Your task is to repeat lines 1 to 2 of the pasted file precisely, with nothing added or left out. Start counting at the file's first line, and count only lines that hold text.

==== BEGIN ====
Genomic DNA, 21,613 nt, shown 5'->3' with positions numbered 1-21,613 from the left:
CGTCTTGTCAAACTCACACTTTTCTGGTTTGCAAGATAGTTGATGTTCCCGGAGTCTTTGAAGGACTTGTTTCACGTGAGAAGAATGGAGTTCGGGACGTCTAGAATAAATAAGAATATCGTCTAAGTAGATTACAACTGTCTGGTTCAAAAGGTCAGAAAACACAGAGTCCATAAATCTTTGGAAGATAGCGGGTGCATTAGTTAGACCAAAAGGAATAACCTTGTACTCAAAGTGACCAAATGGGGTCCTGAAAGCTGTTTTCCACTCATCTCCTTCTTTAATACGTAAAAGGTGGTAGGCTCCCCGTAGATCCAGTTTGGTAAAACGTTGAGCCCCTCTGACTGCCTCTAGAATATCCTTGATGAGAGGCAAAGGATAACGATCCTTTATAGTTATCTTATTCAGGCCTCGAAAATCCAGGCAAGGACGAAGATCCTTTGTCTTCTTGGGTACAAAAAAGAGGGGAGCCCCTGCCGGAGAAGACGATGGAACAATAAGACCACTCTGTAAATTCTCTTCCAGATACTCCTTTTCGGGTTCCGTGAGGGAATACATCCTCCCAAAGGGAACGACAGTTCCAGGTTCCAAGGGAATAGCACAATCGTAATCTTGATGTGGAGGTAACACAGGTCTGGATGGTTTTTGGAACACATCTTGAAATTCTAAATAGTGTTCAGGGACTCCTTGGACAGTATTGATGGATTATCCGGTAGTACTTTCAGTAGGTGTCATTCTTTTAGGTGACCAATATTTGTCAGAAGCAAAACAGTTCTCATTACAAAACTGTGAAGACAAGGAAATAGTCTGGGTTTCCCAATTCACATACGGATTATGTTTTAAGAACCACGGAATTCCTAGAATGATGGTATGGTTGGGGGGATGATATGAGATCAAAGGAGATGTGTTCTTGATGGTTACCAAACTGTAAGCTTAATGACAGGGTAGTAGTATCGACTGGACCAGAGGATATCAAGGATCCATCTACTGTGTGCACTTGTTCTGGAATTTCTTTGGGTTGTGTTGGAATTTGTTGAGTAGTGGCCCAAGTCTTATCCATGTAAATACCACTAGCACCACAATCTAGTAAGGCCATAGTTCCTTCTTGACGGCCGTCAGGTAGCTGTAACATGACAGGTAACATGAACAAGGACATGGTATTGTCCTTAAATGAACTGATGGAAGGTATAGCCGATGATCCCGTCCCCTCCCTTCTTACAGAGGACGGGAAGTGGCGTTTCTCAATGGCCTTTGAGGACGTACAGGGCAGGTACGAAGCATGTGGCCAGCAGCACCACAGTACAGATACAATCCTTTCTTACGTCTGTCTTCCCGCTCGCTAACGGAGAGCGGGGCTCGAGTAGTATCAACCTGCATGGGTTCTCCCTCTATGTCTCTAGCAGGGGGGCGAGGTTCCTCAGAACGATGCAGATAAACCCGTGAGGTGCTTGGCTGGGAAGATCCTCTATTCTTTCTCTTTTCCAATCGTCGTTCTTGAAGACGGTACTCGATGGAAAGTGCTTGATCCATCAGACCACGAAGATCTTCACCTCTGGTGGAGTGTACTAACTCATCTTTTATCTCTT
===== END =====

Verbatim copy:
Genomic DNA, 21,613 nt, shown 5'->3' with positions numbered 1-21,613 from the left:
CGTCTTGTCAAACTCACACTTTTCTGGTTTGCAAGATAGTTGATGTTCCCGGAGTCTTTGAAGGACTTGTTTCACGTGAGAAGAATGGAGTTCGGGACGTCTAGAATAAATAAGAATATCGTCTAAGTAGATTACAACTGTCTGGTTCAAAAGGTCAGAAAACACAGAGTCCATAAATCTTTGGAAGATAGCGGGTGCATTAGTTAGACCAAAAGGAATAACCTTGTACTCAAAGTGACCAAATGGGGTCCTGAAAGCTGTTTTCCACTCATCTCCTTCTTTAATACGTAAAAGGTGGTAGGCTCCCCGTAGATCCAGTTTGGTAAAACGTTGAGCCCCTCTGACTGCCTCTAGAATATCCTTGATGAGAGGCAAAGGATAACGATCCTTTATAGTTATCTTATTCAGGCCTCGAAAATCCAGGCAAGGACGAAGATCCTTTGTCTTCTTGGGTACAAAAAAGAGGGGAGCCCCTGCCGGAGAAGACGATGGAACAATAAGACCACTCTGTAAATTCTCTTCCAGATACTCCTTTTCGGGTTCCGTGAGGGAATACATCCTCCCAAAGGGAACGACAGTTCCAGGTTCCAAGGGAATAGCACAATCGTAATCTTGATGTGGAGGTAACACAGGTCTGGATGGTTTTTGGAACACATCTTGAAATTCTAAATAGTGTTCAGGGACTCCTTGGACAGTATTGATGGATTATCCGGTAGTACTTTCAGTAGGTGTCATTCTTTTAGGTGACCAATATTTGTCAGAAGCAAAACAGTTCTCATTACAAAACTGTGAAGACAAGGAAATAGTCTGGGTTTCCCAATTCACATACGGATTATGTTTTAAGAACCACGGAATTCCTAGAATGATGGTATGGTTGGGGGGATGATATGAGATCAAAGGAGATGTGTTCTTGATGGTTACCAAACTGTAAGCTTAATGACAGGGTAGTAGTATCGACTGGACCAGAGGATATCAAGGATCCATCTACTGTGTGCACTTGTTCTGGAATTTCTTTGGGTTGTGTTGGAATTTGTTGAGTAGTGGCCCAAGTCTTATCCATGTAAATACCACTAGCACCACAATCTAGTAAGGCCATAGTTCCTTCTTGACGGCCGTCAGGTAGCTGTAACATGACAGGTAACATGAACAAGGACATGGTATTGTCCTTAAATGAACTGATGGAAGGTATAGCCGATGATCCCGTCCCCTCCCTTCTTACAGAGGACGGGAAGTGGCGTTTCTCAATGGCCTTTGAGGACGTACAGGGCAGGTACGAAGCATGTGGCCAGCAGCACCACAGTACAGATACAATCCTTTCTTACGTCTGTCTTCCCGCTCGCTAACGGAGAGCGGGGCTCGAGTAGTATCAACCTGCATGGGTTCTCCCTCTATGTCTCTAGCAGGGGGGCGAGGTTCCTCAGAACGATGCAGATAAACCCGTGAGGTGCTTGGCTGGGAAGATCCTCTATTCTTTCTCTTTTCCAATCGTCGTTCTTGAAGACGGTACTCGATGGAAAGTGCTTGATCCATCAGACCACGAAGATCTTCACCTCTGGTGGAGTGTACTAACTCATCTTTTATCTCTT